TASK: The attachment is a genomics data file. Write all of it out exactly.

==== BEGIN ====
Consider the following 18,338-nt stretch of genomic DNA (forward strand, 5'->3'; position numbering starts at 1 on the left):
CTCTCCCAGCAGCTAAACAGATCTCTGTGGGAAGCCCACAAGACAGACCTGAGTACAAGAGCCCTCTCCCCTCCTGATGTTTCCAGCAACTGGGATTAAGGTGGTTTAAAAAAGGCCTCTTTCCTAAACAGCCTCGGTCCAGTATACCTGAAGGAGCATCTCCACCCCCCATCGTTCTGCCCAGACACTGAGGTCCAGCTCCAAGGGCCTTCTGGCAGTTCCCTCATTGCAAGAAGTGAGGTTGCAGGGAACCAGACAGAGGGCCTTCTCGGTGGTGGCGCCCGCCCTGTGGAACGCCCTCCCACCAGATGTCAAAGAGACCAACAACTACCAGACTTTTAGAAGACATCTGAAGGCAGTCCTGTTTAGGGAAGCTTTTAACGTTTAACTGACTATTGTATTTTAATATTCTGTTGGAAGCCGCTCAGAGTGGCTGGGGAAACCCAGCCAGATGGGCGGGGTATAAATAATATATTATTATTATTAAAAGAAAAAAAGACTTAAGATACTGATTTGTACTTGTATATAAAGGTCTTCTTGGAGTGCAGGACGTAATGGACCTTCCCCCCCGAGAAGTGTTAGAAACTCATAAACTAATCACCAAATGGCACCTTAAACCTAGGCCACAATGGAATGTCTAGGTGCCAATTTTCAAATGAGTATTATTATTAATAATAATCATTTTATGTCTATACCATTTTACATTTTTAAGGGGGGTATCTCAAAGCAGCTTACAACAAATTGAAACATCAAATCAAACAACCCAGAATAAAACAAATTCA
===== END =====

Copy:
Consider the following 18,338-nt stretch of genomic DNA (forward strand, 5'->3'; position numbering starts at 1 on the left):
CTCTCCCAGCAGCTAAACAGATCTCTGTGGGAAGCCCACAAGACAGACCTGAGTACAAGAGCCCTCTCCCCTCCTGATGTTTCCAGCAACTGGGATTAAGGTGGTTTAAAAAAGGCCTCTTTCCTAAACAGCCTCGGTCCAGTATACCTGAAGGAGCATCTCCACCCCCCATCGTTCTGCCCAGACACTGAGGTCCAGCTCCAAGGGCCTTCTGGCAGTTCCCTCATTGCAAGAAGTGAGGTTGCAGGGAACCAGACAGAGGGCCTTCTCGGTGGTGGCGCCCGCCCTGTGGAACGCCCTCCCACCAGATGTCAAAGAGACCAACAACTACCAGACTTTTAGAAGACATCTGAAGGCAGTCCTGTTTAGGGAAGCTTTTAACGTTTAACTGACTATTGTATTTTAATATTCTGTTGGAAGCCGCTCAGAGTGGCTGGGGAAACCCAGCCAGATGGGCGGGGTATAAATAATATATTATTATTATTAAAAGAAAAAAAGACTTAAGATACTGATTTGTACTTGTATATAAAGGTCTTCTTGGAGTGCAGGACGTAATGGACCTTCCCCCCCGAGAAGTGTTAGAAACTCATAAACTAATCACCAAATGGCACCTTAAACCTAGGCCACAATGGAATGTCTAGGTGCCAATTTTCAAATGAGTATTATTATTAATAATAATCATTTTATGTCTATACCATTTTACATTTTTAAGGGGGGTATCTCAAAGCAGCTTACAACAAATTGAAACATCAAATCAAACAACCCAGAATAAAACAAATTCA